The vaccine shortage stems mostly from India’s decision to stop exporting vaccines from its Serum Institute factory because of a surge of coronavirus cases in that country. The factory produces the majority of the AstraZeneca doses that COVAX counted on to supply about a third of the global population.

WHO Director General Tedros Adhanom Ghebreysus says while one in four people in rich countries had received a vaccine, only one in 500 people in poorer countries had received a dose.

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Researchers discover a new monoclonal antibody that is effective against SARS-CoV-2 variants

A new monoclonal antibody targets a particular region of the receptor-binding domain (RBD) on the severe acute respiratory syndrome coronavirus 2 (SARS-CoV-2). This region is usually not accessible to immune cells,  which may be why it has broad neutralizing capabilities.

With the coronavirus disease 2019 (COVID-19) pandemic continuing around the globe, new mutants of SARS-CoV-2 are emerging. These new variants are likely more infectious and can better evade our immune response.

The SARS-CoV-2 spike protein, in particular the RBD, is key in binding to host receptors, mainly the angiotensin-converting enzyme 2 (ACE2) in humans. One highly conserved region of the RBD, called antigenic site II, can elicit neutralizing antibodies. However, this region is generally inaccessible because of the RBD conformation, and there is a low fraction of antibodies targeting this site in infected individuals.

Study: Structural basis for broad sarbecovirus neutralization by a human monoclonal antibody. Image Credit: Design_Cells / Shutterstock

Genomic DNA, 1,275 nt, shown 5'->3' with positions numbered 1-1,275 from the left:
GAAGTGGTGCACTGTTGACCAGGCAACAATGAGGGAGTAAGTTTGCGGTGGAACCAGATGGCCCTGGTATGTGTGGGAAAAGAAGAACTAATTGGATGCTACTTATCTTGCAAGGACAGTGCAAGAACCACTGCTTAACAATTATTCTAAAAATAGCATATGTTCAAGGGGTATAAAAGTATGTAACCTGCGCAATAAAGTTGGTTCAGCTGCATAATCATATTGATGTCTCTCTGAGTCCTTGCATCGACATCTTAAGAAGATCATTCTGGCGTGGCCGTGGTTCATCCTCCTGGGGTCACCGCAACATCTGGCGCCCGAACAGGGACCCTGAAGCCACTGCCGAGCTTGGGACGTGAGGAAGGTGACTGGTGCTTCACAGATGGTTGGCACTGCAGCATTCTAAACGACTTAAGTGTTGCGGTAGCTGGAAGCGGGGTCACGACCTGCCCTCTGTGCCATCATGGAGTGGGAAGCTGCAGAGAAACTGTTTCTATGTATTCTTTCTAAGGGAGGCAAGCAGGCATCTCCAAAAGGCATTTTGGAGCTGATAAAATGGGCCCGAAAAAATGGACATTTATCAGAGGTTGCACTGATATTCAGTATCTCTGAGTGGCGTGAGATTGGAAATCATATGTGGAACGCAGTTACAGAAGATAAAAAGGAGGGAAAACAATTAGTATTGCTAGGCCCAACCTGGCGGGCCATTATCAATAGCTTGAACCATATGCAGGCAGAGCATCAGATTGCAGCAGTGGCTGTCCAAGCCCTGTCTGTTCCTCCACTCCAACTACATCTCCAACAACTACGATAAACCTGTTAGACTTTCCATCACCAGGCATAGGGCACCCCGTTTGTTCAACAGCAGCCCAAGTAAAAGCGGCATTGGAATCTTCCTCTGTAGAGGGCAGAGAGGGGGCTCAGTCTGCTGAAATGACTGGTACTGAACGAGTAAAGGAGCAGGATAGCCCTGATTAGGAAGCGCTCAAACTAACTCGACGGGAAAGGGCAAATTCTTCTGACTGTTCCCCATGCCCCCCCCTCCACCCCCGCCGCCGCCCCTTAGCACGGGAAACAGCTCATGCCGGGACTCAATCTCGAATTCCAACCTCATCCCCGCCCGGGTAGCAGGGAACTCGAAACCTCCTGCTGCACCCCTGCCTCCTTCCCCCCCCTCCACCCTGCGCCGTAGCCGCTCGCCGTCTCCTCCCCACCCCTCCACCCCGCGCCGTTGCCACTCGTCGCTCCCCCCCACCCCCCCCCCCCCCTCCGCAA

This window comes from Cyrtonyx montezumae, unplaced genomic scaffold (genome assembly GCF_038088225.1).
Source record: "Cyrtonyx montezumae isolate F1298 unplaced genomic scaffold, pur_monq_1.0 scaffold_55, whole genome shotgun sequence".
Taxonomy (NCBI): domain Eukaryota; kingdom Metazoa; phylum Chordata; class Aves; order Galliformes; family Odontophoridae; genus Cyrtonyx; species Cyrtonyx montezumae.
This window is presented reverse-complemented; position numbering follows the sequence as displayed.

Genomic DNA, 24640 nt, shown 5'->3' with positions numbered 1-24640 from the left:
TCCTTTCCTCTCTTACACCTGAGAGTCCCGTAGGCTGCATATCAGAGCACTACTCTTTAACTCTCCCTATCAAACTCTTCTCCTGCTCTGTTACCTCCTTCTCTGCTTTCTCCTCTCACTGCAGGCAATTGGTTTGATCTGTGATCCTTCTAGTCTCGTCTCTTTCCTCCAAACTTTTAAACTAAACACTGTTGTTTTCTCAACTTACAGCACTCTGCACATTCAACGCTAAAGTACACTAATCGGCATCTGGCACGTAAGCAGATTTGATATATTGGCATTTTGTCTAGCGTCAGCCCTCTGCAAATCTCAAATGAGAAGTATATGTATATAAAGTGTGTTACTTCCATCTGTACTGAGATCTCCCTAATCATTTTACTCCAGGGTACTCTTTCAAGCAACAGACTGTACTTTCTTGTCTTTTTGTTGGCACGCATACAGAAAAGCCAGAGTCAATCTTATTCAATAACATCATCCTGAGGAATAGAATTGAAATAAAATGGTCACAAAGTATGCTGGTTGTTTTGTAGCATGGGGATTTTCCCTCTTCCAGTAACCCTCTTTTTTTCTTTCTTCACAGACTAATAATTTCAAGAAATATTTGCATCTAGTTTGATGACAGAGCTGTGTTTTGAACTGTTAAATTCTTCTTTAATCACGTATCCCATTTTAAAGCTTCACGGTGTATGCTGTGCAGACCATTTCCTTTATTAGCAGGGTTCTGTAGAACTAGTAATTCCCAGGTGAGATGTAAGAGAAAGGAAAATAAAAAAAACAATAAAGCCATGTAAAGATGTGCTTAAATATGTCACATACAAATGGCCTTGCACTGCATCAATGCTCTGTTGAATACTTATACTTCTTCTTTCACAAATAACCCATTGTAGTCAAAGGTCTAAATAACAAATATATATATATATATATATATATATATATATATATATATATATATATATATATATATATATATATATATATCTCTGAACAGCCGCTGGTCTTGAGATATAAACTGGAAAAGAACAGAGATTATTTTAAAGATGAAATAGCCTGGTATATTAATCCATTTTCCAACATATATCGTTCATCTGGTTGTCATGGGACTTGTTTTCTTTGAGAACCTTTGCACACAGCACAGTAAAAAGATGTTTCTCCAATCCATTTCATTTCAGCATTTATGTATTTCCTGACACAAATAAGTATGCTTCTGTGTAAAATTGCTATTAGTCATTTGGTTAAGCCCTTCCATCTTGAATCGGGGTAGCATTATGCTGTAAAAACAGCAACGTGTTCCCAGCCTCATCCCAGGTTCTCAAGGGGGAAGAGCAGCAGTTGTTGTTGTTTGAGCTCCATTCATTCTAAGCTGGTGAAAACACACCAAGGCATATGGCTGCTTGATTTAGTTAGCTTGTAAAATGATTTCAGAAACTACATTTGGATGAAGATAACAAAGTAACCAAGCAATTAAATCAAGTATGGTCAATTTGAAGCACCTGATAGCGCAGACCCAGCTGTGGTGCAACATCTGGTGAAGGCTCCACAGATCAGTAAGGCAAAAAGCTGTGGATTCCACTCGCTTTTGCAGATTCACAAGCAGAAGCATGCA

In a new study published in the bioRxiv* preprint server, researchers report a new monoclonal antibody that is targeted toward site II and has a broad neutralizing capability.

Testing potency of monoclonal antibody

The authors sorted spike protein-specific memory B cells from a convalescent individual 75 days after symptom onset. They found one monoclonal antibody, called S2X259, which reacted with 29 of 30 spike proteins of sarbecoviruses, including SARS-CoV-2 and its new variants. The antibody also reacted with bat sarbecoviruses, suggesting its broad neutralizing capability.

The antibody also bound strongly to 10 RBDs from different sarbecoviruses. The binding of this antibody was not affected by the different single-point RBD mutations seen in the new variants of SARS-CoV-2, including the United Kingdom, South African, Brazilian, and the B.1.427/B.1.429 variants.

Using pseudotyped virus systems, the team found that the antibody neutralized SARS-CoV-2 and did not lose its potency against the different variants or the N439K or Y453F mutation. The antibody not only neutralized a variety of sarbecoviruses that use the ACE2 receptor but also cross-reacts with sarbecoviruses that do not use ACE2 for infection.

To understand how this antibody has high neutralizing potency, the team imaged the complex formed between the spike protein and the antibody using cryo-electron microscopy. They found that the antibody recognizes a glycan-free site, which requires two RBDs to be in the open conformation. It forms contacts with residues 369-386, 404-411, and 499-508 in the RBD.